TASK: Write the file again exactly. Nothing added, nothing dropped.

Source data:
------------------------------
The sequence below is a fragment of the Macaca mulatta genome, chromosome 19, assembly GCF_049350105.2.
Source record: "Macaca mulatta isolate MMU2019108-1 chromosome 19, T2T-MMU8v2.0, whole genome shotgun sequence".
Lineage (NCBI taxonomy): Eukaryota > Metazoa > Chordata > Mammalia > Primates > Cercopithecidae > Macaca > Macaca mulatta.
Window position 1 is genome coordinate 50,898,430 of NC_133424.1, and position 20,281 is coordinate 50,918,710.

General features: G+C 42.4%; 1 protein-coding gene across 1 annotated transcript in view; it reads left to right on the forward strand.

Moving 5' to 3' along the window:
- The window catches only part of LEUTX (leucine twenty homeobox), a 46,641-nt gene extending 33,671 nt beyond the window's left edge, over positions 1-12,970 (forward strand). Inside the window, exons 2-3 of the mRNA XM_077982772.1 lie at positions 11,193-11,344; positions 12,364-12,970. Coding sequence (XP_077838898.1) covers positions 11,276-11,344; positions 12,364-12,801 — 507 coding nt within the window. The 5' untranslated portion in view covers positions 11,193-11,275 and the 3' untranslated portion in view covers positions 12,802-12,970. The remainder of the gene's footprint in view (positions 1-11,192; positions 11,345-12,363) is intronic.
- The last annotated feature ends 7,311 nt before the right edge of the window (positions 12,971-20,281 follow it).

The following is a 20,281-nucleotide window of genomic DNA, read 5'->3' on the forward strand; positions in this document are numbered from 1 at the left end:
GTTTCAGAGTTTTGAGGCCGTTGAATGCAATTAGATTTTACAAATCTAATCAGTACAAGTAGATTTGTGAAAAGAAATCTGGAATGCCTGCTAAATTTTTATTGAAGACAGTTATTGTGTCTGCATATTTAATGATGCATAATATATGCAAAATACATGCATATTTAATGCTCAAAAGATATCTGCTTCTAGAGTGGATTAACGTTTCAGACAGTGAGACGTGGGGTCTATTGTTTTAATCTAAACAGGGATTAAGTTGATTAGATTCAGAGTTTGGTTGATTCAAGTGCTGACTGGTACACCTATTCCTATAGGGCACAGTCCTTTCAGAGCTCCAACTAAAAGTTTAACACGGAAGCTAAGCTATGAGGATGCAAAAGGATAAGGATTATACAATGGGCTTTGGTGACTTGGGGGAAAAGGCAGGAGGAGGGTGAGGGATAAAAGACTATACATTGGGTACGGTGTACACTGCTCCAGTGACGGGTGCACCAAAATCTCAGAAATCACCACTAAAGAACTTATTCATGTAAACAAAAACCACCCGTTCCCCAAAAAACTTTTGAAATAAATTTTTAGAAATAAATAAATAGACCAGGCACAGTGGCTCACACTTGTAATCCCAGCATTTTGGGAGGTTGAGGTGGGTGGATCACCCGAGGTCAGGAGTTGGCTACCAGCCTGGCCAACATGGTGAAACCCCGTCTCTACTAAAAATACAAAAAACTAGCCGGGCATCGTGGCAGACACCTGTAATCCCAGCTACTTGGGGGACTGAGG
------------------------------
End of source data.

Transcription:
The sequence below is a fragment of the Macaca mulatta genome, chromosome 19, assembly GCF_049350105.2.
Source record: "Macaca mulatta isolate MMU2019108-1 chromosome 19, T2T-MMU8v2.0, whole genome shotgun sequence".
Lineage (NCBI taxonomy): Eukaryota > Metazoa > Chordata > Mammalia > Primates > Cercopithecidae > Macaca > Macaca mulatta.
Window position 1 is genome coordinate 50,898,430 of NC_133424.1, and position 20,281 is coordinate 50,918,710.

General features: G+C 42.4%; 1 protein-coding gene across 1 annotated transcript in view; it reads left to right on the forward strand.

Moving 5' to 3' along the window:
- The window catches only part of LEUTX (leucine twenty homeobox), a 46,641-nt gene extending 33,671 nt beyond the window's left edge, over positions 1-12,970 (forward strand). Inside the window, exons 2-3 of the mRNA XM_077982772.1 lie at positions 11,193-11,344; positions 12,364-12,970. Coding sequence (XP_077838898.1) covers positions 11,276-11,344; positions 12,364-12,801 — 507 coding nt within the window. The 5' untranslated portion in view covers positions 11,193-11,275 and the 3' untranslated portion in view covers positions 12,802-12,970. The remainder of the gene's footprint in view (positions 1-11,192; positions 11,345-12,363) is intronic.
- The last annotated feature ends 7,311 nt before the right edge of the window (positions 12,971-20,281 follow it).

The following is a 20,281-nucleotide window of genomic DNA, read 5'->3' on the forward strand; positions in this document are numbered from 1 at the left end:
GTTTCAGAGTTTTGAGGCCGTTGAATGCAATTAGATTTTACAAATCTAATCAGTACAAGTAGATTTGTGAAAAGAAATCTGGAATGCCTGCTAAATTTTTATTGAAGACAGTTATTGTGTCTGCATATTTAATGATGCATAATATATGCAAAATACATGCATATTTAATGCTCAAAAGATATCTGCTTCTAGAGTGGATTAACGTTTCAGACAGTGAGACGTGGGGTCTATTGTTTTAATCTAAACAGGGATTAAGTTGATTAGATTCAGAGTTTGGTTGATTCAAGTGCTGACTGGTACACCTATTCCTATAGGGCACAGTCCTTTCAGAGCTCCAACTAAAAGTTTAACACGGAAGCTAAGCTATGAGGATGCAAAAGGATAAGGATTATACAATGGGCTTTGGTGACTTGGGGGAAAAGGCAGGAGGAGGGTGAGGGATAAAAGACTATACATTGGGTACGGTGTACACTGCTCCAGTGACGGGTGCACCAAAATCTCAGAAATCACCACTAAAGAACTTATTCATGTAAACAAAAACCACCCGTTCCCCAAAAAACTTTTGAAATAAATTTTTAGAAATAAATAAATAGACCAGGCACAGTGGCTCACACTTGTAATCCCAGCATTTTGGGAGGTTGAGGTGGGTGGATCACCCGAGGTCAGGAGTTGGCTACCAGCCTGGCCAACATGGTGAAACCCCGTCTCTACTAAAAATACAAAAAACTAGCCGGGCATCGTGGCAGACACCTGTAATCCCAGCTACTTGGGGGACTGAGG